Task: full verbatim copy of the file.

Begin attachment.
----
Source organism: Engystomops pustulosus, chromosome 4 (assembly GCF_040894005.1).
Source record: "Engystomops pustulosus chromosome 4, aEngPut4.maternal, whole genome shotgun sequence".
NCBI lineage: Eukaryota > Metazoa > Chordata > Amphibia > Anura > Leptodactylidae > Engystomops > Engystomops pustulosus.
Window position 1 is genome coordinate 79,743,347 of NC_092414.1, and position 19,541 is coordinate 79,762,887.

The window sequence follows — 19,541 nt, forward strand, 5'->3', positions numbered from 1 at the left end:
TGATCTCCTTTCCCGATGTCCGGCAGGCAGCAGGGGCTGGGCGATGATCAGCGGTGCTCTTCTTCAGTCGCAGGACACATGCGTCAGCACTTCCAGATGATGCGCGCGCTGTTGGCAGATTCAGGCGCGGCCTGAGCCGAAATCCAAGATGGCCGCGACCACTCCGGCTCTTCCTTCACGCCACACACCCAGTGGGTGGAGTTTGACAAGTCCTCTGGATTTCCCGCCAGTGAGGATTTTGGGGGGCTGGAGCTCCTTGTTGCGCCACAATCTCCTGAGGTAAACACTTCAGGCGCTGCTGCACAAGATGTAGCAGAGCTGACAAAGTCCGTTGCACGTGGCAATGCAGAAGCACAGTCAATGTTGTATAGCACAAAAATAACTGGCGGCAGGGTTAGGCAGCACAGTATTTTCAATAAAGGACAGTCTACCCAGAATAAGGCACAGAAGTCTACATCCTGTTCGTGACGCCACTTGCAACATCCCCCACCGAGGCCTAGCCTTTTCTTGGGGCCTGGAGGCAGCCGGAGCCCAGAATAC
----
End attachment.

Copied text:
Source organism: Engystomops pustulosus, chromosome 4 (assembly GCF_040894005.1).
Source record: "Engystomops pustulosus chromosome 4, aEngPut4.maternal, whole genome shotgun sequence".
NCBI lineage: Eukaryota > Metazoa > Chordata > Amphibia > Anura > Leptodactylidae > Engystomops > Engystomops pustulosus.
Window position 1 is genome coordinate 79,743,347 of NC_092414.1, and position 19,541 is coordinate 79,762,887.

The window sequence follows — 19,541 nt, forward strand, 5'->3', positions numbered from 1 at the left end:
TGATCTCCTTTCCCGATGTCCGGCAGGCAGCAGGGGCTGGGCGATGATCAGCGGTGCTCTTCTTCAGTCGCAGGACACATGCGTCAGCACTTCCAGATGATGCGCGCGCTGTTGGCAGATTCAGGCGCGGCCTGAGCCGAAATCCAAGATGGCCGCGACCACTCCGGCTCTTCCTTCACGCCACACACCCAGTGGGTGGAGTTTGACAAGTCCTCTGGATTTCCCGCCAGTGAGGATTTTGGGGGGCTGGAGCTCCTTGTTGCGCCACAATCTCCTGAGGTAAACACTTCAGGCGCTGCTGCACAAGATGTAGCAGAGCTGACAAAGTCCGTTGCACGTGGCAATGCAGAAGCACAGTCAATGTTGTATAGCACAAAAATAACTGGCGGCAGGGTTAGGCAGCACAGTATTTTCAATAAAGGACAGTCTACCCAGAATAAGGCACAGAAGTCTACATCCTGTTCGTGACGCCACTTGCAACATCCCCCACCGAGGCCTAGCCTTTTCTTGGGGCCTGGAGGCAGCCGGAGCCCAGAATAC